over it; a lowercase chi; and c with a hacek. Our group's consensus has
been pro tempore to render the exotic instances -- you say you've dealt
with the Greek letters, apparently -- as follows:

[glottalized sounds]:	<'> or <!> following consonant graph; the former
allows English-style punctuation
[hacek sounds]:		<h> following graph
[barred l]:		<L> or <lh>; the latter allows English-style capitalization
[barred lambda]:	<tl>
[schwa]:		<E> as opposed to <e> which is a different sound
[chi]:			<X> as opposed to <x> which is a different sound
[upsilon]:		<U> " " " <u> " " " " "
[iota]:			<I> " " " <i> " " " " "
[labialized sounds]:	<w> following consonant graph
[glottal stop]:		<7> or <?>; the former allows English-style
[(acute) accent]:	<'> following vowel graph; no confusion with
				glottalization marker is possible

It's been much like reinventing the wheel, since there already is a fine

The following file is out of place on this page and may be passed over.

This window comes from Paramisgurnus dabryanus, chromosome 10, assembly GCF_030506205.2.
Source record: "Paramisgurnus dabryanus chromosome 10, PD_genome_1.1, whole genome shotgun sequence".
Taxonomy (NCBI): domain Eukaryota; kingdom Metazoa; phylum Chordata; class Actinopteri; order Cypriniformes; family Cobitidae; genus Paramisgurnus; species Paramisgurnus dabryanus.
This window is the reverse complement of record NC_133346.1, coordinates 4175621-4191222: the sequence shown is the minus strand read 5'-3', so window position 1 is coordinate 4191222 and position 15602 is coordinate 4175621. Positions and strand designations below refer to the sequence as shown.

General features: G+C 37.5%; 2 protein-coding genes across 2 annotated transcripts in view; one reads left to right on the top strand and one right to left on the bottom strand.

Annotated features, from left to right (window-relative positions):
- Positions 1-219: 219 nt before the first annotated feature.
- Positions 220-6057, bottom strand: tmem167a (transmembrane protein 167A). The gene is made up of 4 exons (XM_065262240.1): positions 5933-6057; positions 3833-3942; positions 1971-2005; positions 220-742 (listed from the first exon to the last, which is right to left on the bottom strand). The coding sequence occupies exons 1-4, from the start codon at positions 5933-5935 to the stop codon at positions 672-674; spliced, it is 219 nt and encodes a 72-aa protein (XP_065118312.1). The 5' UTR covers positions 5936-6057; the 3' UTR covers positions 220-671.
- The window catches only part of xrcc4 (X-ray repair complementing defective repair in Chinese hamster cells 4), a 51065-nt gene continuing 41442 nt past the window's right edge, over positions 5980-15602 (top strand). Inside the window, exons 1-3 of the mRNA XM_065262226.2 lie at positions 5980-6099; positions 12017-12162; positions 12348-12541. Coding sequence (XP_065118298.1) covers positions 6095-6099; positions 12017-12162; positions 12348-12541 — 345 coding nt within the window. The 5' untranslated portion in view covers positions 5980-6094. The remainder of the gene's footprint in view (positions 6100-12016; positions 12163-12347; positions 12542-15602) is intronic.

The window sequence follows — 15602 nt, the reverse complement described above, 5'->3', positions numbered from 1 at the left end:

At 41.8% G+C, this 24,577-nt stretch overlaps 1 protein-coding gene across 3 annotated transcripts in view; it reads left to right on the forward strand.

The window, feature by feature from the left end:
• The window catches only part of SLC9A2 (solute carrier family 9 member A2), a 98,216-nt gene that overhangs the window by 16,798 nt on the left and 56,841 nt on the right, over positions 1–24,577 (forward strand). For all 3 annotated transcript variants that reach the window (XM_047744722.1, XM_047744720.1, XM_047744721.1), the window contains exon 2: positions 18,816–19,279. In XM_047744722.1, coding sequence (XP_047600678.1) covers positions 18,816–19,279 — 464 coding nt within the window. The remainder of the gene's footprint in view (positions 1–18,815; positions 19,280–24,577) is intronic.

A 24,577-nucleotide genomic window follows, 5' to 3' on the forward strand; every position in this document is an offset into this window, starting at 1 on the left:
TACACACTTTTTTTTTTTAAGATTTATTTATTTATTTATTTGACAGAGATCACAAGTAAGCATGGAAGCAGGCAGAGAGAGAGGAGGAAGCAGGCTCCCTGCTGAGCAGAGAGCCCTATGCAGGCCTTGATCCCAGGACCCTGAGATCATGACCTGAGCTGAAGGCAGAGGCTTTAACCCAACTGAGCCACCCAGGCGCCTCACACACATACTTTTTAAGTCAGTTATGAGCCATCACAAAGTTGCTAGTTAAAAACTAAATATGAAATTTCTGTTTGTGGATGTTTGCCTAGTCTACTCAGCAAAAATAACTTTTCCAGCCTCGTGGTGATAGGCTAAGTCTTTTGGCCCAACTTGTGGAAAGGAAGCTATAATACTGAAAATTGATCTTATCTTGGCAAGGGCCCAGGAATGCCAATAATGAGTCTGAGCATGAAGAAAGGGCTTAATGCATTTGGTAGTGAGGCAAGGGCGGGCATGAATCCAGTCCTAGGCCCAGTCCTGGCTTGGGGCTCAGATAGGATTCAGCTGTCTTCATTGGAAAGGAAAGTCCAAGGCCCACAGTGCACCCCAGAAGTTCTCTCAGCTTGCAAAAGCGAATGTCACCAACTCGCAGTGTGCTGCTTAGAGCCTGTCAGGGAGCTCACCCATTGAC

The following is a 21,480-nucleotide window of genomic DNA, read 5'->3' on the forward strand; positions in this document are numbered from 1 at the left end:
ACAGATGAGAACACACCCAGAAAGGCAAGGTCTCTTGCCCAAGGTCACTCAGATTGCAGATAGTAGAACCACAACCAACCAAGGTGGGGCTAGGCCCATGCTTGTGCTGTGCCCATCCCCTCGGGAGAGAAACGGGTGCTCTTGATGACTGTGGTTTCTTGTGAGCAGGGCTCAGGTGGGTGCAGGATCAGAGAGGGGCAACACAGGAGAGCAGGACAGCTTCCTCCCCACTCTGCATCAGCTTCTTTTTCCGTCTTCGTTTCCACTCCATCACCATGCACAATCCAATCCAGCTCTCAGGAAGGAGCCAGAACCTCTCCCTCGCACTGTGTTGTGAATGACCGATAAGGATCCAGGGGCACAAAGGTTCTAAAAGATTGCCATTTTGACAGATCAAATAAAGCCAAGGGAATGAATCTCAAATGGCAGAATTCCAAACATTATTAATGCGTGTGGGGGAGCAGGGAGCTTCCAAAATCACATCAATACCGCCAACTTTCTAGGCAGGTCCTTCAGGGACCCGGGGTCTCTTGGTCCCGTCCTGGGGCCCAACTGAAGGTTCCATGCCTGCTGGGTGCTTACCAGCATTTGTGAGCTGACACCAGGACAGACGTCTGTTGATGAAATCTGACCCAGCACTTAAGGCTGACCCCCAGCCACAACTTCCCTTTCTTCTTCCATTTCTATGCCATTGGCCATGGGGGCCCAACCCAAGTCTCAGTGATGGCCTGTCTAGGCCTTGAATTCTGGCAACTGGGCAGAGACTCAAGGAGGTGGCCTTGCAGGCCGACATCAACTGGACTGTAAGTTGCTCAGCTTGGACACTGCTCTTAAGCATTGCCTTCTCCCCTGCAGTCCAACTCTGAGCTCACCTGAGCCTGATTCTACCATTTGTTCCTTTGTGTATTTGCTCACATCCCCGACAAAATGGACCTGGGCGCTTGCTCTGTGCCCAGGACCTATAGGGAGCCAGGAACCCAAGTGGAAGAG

alphabet for the language. I'm bemused that we've had, in order to keep up
with the technological "advance" of the Internet, to resort to many of the
graphic tricks the linguists of a hundred years ago resorted to when they
started writing down Northwest Indian languages. 

Dave Robertson
- ---------------------------------

I've puzzled over the same question. It seems it should be "hard-coded"
into a graphic, say as .gif or .jpg. BUt if anyone as other suggestions
then I'd be most interested. MAybe it's possible to define the characters
in XML and serve them up accordingly in HTML.(?)

Jennifer de Beer
- -----------------

Unfortunately IPA is not one of the encodings supported by HTML, so I
really don't think you can incorporate IPA characters as such in your HTML
code. Probably one solution could be to create mini GIFs (with the help of
a TrueType IPA font) one for each character, and then use them as is needed.

Mario Saraceni

- --------

I am interested in that question, too, so please post me any results. I
doubt, however, that it is possible. You need a font to do it, and anyone
who watches your site will need that font, too. There are some problems for
installing new fonts on some browsers. If the (true type) font is all you
want, I can send it to you.

Johannes Reese
- ----------------------------------------------------------------------------
Manfred Prokop (Prof. emeritus), MLCS 
Division of Germanic Languages, Literatures and Linguistics
University of Alberta, Edmonton, Alberta, Canada T6G 2E6
Tel. and Fax: (780) 467-6273